Startup code

We have surmised that our application is missing the proper startup code, but just what does startup code for an Android/Linux application on ARM look like? Where do we turn to get this kind of information? Let's look deeper into the bag of Code-Sourcery tricks for a clue.

A number of executable applications ship with Android. Let's pull one of those over to the desktop and see what we can learn. Perhaps we can extract information from that file that can assist in solving this puzzle.

The tool we are going to use to assist us in this effort is the object dump command, arm-none-linux-gnueabi-objdump. This utility has a number of options for tearing apart an ELF (Executable and Linkable Format) file for examination. This is the kind of file structure used by applications in the Android/Linux environment. Using the -d option of the objdump command results in a disassembly of the executable file, showing the assembly language equivalent of the code in each executable section. Our interest is in the first .text section of the disassembly, as this ought to be the entry point of the application. Listing 13.6 shows the .text section from the ping program taken from the Android Emulator (via adb pull).

Listing 13.6 Disassembly of ping

000096d0 <dlopen-0x60>

96d0

e1a0000d

mov r0, sp

<—B Stack pointer

96d4

e3a01000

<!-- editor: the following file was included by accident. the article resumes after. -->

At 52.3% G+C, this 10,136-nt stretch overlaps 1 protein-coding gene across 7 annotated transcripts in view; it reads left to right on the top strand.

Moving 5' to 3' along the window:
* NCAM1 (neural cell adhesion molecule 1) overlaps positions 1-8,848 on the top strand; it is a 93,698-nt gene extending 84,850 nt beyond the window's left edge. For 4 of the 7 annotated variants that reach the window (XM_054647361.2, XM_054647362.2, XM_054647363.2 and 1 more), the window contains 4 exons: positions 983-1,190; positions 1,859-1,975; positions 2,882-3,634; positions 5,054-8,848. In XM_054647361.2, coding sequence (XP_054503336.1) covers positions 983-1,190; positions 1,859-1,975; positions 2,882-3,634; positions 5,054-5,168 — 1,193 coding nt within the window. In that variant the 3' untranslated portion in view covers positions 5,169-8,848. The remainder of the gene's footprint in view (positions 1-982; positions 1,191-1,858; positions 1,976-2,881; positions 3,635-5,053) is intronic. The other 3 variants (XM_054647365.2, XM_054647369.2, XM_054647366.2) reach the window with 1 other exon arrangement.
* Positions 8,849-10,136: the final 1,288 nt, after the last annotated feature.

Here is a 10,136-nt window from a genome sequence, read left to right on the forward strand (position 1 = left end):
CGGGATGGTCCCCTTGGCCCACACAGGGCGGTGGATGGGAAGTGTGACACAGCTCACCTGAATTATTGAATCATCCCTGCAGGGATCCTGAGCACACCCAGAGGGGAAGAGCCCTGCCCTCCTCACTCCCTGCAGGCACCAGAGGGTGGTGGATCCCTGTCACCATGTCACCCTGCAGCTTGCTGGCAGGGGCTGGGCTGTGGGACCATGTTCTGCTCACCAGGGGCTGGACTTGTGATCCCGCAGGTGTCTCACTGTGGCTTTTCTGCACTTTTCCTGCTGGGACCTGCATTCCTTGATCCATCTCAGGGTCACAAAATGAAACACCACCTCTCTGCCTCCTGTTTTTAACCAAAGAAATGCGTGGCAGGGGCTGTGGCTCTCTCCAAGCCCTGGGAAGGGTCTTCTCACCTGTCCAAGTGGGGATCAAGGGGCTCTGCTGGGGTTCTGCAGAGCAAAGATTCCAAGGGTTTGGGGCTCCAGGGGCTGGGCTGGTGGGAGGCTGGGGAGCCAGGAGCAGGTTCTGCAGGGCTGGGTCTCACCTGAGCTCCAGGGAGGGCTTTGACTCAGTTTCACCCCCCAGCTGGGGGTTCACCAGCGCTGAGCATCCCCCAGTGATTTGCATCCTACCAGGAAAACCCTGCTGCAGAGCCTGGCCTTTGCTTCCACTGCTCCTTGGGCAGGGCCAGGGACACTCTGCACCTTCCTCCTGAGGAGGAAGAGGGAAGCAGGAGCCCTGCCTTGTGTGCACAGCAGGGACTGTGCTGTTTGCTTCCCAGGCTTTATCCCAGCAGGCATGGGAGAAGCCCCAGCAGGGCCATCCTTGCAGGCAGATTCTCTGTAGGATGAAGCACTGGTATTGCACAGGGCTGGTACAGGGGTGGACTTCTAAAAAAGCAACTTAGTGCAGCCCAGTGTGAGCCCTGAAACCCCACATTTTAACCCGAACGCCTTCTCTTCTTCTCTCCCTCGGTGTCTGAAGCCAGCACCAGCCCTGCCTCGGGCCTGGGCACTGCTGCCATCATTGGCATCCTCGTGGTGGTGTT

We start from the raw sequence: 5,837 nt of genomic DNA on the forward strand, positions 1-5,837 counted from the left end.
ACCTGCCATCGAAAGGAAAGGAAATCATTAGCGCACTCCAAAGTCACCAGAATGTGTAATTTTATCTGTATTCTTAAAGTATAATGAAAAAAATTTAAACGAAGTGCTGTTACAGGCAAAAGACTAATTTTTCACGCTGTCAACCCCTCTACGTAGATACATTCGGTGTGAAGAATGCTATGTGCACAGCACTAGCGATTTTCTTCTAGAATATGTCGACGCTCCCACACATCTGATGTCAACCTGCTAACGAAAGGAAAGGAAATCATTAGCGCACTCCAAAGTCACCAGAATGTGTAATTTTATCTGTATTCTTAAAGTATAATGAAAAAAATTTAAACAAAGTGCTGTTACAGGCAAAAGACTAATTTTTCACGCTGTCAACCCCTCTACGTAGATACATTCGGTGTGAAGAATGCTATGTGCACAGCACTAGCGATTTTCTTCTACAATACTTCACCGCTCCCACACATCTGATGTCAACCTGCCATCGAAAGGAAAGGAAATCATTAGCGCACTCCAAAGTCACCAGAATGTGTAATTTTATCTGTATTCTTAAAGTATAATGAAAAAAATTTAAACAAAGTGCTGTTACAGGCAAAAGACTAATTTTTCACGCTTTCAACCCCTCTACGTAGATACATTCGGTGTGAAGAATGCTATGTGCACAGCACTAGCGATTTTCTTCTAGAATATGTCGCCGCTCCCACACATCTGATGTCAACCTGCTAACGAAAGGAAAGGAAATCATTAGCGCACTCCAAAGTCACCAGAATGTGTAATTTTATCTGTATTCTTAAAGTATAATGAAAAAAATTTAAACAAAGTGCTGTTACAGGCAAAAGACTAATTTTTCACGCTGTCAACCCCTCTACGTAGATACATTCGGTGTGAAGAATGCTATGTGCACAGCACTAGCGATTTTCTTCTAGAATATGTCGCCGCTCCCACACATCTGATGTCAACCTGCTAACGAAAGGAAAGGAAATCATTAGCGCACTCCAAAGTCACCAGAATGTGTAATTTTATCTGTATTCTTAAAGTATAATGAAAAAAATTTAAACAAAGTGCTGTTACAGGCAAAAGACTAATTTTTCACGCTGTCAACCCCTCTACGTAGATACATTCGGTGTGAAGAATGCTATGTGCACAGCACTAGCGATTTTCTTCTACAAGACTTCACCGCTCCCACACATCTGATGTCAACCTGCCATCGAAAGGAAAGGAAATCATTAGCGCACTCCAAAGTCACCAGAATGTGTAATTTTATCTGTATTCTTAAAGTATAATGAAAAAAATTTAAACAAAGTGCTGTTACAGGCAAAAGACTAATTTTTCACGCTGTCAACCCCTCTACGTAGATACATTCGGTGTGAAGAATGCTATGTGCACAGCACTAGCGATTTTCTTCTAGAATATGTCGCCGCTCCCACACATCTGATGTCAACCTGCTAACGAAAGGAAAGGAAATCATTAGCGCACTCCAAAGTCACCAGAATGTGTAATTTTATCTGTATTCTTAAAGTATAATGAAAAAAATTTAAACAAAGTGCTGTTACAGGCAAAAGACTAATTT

mov r1, #0;

0x0

<—C mov instruction

96d8

e28f2004

add r2, pc,

#4 ; 0x4 I #4 ; 0x4 D

add instruction

96dc

e28f3004

add r3, pc,

96e0

eaffff8b

b 9514 <dlopen-

0x21c>

<—© Branch instruction

96e4

ea000e03

b cef8 <dlclose+0x37bc>

<—F Branch instruction

96e8

0000e408

andeq lr, r0, r8

lsl #8

<—G Conditional expressions

96ec

0000e410

andeq lr, r0, r0

lsl r4

96f 0

0000e418

andeq lr, r0, r8

lsl r4

96 f 4

0000e420

andeq lr, r0, r0

lsr #8

96 f 8

e1a00000

nop (mov r0

r0 )

<—H nop instruction

96 f c

e1a00000

nop (mov r0

r0 )

The first instruction assigns the value of the stack pointer (sp) to register 0 (r0) O-Next the literal value of zero is assigned to register r1 ©. The address counter plus four memory location spaces is stored in registers r2 and r3 ©.The b instruction tells the code to branch to a specific address ©. In this case, the address is 0x21c bytes prior to the address of the dlopen function. This value is 9514 in decimal. The next branch is to an address that is 0x37bc bytes beyond the dlclose label ©. The next few instructions G are conditional operations. The code snippet finishes up with a pair of nop instructions ©. Note that the address of each instruction is shown to the very left of each line. Each instruction occurs at a 4-byte offset from its predecessor. Four bytes times eight bits per byte equals a 32-bit address bus, which makes sense because the ARM processor family is 32-bit.

Okay, so that looks a little different from the rest of the code in this chapter—and just what does it do? Unfortunately, other than some basic interpretation of the op codes used, there is little to tell us why those instructions are there. After doing some research on the internet, we found a better example of this code, shown in listing 13.7.

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